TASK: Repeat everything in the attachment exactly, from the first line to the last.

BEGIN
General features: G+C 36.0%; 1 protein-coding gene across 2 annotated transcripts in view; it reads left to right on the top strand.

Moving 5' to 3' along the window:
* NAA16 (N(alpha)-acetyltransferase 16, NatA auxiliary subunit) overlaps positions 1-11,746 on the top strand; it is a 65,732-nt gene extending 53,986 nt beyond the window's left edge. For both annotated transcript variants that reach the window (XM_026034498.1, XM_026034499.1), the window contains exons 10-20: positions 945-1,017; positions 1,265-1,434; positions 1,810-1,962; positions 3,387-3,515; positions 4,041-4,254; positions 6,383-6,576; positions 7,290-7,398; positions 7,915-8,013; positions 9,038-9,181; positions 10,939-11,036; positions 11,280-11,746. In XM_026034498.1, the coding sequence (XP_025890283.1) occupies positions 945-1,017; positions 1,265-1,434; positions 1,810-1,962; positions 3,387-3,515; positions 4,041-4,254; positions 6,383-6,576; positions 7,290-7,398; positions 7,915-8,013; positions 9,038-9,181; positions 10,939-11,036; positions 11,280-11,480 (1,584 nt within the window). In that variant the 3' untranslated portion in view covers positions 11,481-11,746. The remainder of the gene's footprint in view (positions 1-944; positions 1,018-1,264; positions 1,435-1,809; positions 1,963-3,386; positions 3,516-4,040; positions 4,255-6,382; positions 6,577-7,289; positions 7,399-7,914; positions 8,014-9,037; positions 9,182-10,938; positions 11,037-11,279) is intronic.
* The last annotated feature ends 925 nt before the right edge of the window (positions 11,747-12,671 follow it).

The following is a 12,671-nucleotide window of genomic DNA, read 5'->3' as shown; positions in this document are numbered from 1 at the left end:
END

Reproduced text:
General features: G+C 36.0%; 1 protein-coding gene across 2 annotated transcripts in view; it reads left to right on the top strand.

Moving 5' to 3' along the window:
* NAA16 (N(alpha)-acetyltransferase 16, NatA auxiliary subunit) overlaps positions 1-11,746 on the top strand; it is a 65,732-nt gene extending 53,986 nt beyond the window's left edge. For both annotated transcript variants that reach the window (XM_026034498.1, XM_026034499.1), the window contains exons 10-20: positions 945-1,017; positions 1,265-1,434; positions 1,810-1,962; positions 3,387-3,515; positions 4,041-4,254; positions 6,383-6,576; positions 7,290-7,398; positions 7,915-8,013; positions 9,038-9,181; positions 10,939-11,036; positions 11,280-11,746. In XM_026034498.1, the coding sequence (XP_025890283.1) occupies positions 945-1,017; positions 1,265-1,434; positions 1,810-1,962; positions 3,387-3,515; positions 4,041-4,254; positions 6,383-6,576; positions 7,290-7,398; positions 7,915-8,013; positions 9,038-9,181; positions 10,939-11,036; positions 11,280-11,480 (1,584 nt within the window). In that variant the 3' untranslated portion in view covers positions 11,481-11,746. The remainder of the gene's footprint in view (positions 1-944; positions 1,018-1,264; positions 1,435-1,809; positions 1,963-3,386; positions 3,516-4,040; positions 4,255-6,382; positions 6,577-7,289; positions 7,399-7,914; positions 8,014-9,037; positions 9,182-10,938; positions 11,037-11,279) is intronic.
* The last annotated feature ends 925 nt before the right edge of the window (positions 11,747-12,671 follow it).

The following is a 12,671-nucleotide window of genomic DNA, read 5'->3' as shown; positions in this document are numbered from 1 at the left end: